Global Cooling: The Chilling Effect
Do you find the weather forcing itself into your awareness more lately?
Winter is making the news -- "record cold" in Texas, "killer blizzards"
in Chicago, "arctic conditions" in Great Britain [not to mention record
heating bills, and raw red hands in the lands of sunshine]!
Less noticeable locally, and less widely known, are other signs of
climatic turmoil -- increasing Arctic snow cover; more tornadoes, often
in unaccustomed places; increasing incidences of flooding, heat waves,
and drought. Some of these phenomena appear contradictory. Heat waves
and drought seem "warm", in contrast to indications of cooling.
Surprisingly, evidence suggests the interlinkage of all these phenomena
in a single, consistent pattern of causation. What follows is an "in
depth" weather report, describing a new hypothesis which links climatic
deterioration to larger events in the history of the biosphere.
The Causes of Global Cooling
Our best paleo-anthropological evidence indicates that the last Ice Age
was the cradle of humanity. The biosphere was in a very bad way then. Homo sapiens
was born into an ecosystem in decline, a dying world. Earth, mostly
tropical through its history, even in today's temperate latitudes, and
iceless even at its poles, lay largely entombed in glacier. The once
majestic intercontinental forests were broken, vanquished by blades of
ice, beaten back to a narrow equatorial perimeter held under siege by
new deserts or mile-high juggernauts of unmelted snow. The luxuriant
frondescence of the Carboniferous Age [300 million years ago] and of
the Cretaceous [about 100 million years age] were no more. The balding
of the biosphere had begun.
Any violence that humanity has ever done to any other part of this
planet's Nature is utterly dwarfed by the violence that this Nature did
to itself in that onslaught of ice. Both the standing biomass and the
primary self-productivity of the Earth's biosphere dropped drastically.
The planetary ecosystem has never yet recovered from the colossal
damage. In fact, the Ice Age is not over. We live in a lull in this
great war of White versus Green. The present geological period has seen
a cooling trend which, stretching back into the late Cretaceous, may be
the critical factor in the demise of the vast dinosaur ecology that
covered the planet for so many millions of years.
Recently the Milankovitch hypothesis, explaining ice ages in terms of
cyclical variations in Earth's orbit with the sun, achieved strong
empirical successes. The problem is that the Milankovitch cycles, of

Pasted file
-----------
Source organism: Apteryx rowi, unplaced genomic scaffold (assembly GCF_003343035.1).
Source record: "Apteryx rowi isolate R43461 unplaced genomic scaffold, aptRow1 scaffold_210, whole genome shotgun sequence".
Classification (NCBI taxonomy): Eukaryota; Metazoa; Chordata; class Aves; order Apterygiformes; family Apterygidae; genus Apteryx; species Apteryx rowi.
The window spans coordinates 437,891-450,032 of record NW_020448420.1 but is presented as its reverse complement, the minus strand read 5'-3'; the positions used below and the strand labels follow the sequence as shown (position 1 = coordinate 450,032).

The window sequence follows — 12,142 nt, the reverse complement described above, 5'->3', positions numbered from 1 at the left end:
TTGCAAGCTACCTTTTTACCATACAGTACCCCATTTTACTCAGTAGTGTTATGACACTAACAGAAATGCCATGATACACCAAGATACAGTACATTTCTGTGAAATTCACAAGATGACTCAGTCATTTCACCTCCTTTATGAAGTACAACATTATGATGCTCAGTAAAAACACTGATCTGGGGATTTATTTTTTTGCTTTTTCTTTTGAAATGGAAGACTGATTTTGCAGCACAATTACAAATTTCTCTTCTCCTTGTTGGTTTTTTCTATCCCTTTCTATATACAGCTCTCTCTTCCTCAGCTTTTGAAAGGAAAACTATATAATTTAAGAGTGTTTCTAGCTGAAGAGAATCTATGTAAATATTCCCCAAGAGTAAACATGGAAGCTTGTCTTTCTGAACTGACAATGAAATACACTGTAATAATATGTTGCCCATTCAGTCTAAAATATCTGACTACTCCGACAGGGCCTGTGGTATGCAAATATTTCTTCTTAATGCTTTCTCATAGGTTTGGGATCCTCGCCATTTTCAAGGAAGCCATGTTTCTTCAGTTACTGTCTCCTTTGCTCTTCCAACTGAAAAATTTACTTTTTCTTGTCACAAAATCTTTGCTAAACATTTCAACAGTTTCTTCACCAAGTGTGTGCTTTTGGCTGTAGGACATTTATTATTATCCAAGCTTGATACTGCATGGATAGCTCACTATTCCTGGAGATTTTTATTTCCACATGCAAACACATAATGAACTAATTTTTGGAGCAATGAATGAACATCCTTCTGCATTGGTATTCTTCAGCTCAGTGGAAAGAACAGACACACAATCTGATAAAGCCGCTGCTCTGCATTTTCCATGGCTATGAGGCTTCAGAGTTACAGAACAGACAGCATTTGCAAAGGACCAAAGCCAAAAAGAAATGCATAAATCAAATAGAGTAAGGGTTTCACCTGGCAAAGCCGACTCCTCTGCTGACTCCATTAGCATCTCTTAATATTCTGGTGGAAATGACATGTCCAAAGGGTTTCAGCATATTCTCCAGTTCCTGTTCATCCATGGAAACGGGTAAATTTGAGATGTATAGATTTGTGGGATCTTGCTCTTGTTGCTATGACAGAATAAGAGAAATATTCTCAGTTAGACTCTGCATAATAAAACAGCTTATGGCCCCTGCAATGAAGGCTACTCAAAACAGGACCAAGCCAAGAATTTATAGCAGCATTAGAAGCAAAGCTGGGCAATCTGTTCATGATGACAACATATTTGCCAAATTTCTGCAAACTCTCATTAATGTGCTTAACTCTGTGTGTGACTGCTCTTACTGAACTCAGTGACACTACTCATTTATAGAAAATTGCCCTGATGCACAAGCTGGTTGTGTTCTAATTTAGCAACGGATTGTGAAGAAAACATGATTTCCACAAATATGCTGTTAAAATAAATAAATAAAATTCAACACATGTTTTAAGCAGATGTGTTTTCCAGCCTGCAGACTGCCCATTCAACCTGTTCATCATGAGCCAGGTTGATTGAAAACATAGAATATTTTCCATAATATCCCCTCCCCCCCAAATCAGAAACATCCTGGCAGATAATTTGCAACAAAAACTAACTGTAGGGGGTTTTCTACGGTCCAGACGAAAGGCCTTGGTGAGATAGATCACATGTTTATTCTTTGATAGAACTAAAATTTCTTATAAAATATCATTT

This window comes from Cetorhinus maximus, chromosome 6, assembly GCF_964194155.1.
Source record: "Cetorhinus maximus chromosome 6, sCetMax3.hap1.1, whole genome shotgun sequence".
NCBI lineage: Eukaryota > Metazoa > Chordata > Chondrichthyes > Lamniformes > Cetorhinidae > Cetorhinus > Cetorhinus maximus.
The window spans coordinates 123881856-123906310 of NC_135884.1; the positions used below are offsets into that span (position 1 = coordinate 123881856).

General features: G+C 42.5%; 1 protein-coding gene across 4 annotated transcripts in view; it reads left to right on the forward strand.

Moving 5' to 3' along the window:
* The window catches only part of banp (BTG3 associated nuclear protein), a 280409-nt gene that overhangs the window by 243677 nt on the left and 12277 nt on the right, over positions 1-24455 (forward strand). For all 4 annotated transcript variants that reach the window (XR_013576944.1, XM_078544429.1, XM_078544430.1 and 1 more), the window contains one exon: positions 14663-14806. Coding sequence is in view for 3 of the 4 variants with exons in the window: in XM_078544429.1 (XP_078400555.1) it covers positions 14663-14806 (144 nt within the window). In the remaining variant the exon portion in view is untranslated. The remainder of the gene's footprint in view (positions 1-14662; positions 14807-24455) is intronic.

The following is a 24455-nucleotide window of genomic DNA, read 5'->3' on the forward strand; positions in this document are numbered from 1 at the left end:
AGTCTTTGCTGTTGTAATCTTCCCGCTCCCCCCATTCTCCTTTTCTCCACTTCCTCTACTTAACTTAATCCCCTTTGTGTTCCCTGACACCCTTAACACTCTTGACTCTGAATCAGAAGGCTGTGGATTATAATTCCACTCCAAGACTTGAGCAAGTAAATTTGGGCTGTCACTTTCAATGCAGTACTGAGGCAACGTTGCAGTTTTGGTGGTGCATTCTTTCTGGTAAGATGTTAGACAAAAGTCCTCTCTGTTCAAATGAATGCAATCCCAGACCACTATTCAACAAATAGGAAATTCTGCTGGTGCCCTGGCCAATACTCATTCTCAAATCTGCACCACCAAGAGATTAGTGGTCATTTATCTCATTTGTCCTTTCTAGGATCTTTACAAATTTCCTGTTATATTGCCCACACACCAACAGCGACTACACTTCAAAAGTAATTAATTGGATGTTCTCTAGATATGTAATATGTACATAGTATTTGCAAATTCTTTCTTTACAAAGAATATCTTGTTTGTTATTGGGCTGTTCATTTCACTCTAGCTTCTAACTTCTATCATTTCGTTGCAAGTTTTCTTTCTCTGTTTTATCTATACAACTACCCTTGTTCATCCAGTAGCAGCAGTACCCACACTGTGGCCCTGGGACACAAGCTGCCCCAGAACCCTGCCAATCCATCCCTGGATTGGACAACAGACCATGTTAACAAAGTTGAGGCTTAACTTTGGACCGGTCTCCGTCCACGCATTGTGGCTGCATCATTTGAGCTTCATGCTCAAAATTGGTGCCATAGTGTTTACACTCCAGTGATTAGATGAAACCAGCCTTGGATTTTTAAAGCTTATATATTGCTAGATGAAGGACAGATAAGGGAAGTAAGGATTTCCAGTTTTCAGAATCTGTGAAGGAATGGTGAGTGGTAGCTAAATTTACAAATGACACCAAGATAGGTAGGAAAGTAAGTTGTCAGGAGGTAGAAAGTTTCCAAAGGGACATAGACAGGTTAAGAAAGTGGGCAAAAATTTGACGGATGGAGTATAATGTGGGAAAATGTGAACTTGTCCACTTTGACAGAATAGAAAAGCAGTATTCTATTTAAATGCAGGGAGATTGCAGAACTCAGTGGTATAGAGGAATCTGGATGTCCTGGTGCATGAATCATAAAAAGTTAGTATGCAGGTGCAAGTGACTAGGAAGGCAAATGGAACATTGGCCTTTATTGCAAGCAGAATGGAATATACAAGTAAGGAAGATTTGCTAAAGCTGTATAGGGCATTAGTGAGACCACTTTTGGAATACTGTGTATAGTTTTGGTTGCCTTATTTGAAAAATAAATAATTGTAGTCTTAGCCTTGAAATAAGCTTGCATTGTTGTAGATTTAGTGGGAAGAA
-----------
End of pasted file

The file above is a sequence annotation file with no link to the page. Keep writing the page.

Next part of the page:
periods of around 100,000 years and less, extend throughout Earth's
history. Glaciations do not. The two synchronize only for the last
~450,000 years. Before the recent evidence of cooling came out, a spate
of science journal articles warned that CO2
release by fossil fuel burning might overwarm the climate. But
overlooked all along was the degree to which photosynthetic activity
may have depleted its atmospheric CO2
resources in the very process which laid down the fossil fuels in the
first place. The photosynthetic metabolism of the biosphere itself may
have precipitated the ice ages, by taking
globally-tropical-climate-maintaining atmospheric CO2
concentrations below a threshold where the Milankovitch cycle could
trigger, not just minor moderations of that global tropical climate,
but cooling to the point where continental ice accumulation could begin
its high-albedo-amplified self-acceleration.
Much evidence points to a marked scarcity of CO2
in today's atmosphere relative to that of past ages, and a resulting
fall in the general rate of photosynthesis. Many plant varieties grow
more rapidly and luxuriantly in an artificial atmosphere enriched with
five to ten times the present ambient CO2
concentration. In terms of the Earth's photosynthesis-based biomass
primary self-productivity, the biosphere has been in decline since the
Cretaceous, possibly since the Carboniferous.
Climatologists tell us that the 55-year period from 1885 to 1940 [when
the present cooling set in] was one of unusually warm and
agriculturally favorable climate for the current, generally glacieral
epoch. In the past, the biosphere had relied on fermentation by its
bacterial decomposer stratum to return organic carbon to the atmosphere
as CO2. Many climatologists believe that the great "human ferment" of
the industrial revolution, with its tremendous releases of heat and CO2
from fuel burning, caused this climatic improvement. But since circa
1940, the gathering Milankovitch momentum for cooling may have
overtaken the warming effects of even rising rates of anthropogenic CO2 enrichment.
The Milankovitch theory clearly implies that we are moving toward a
return of full ice age conditions. This process, of course, spreads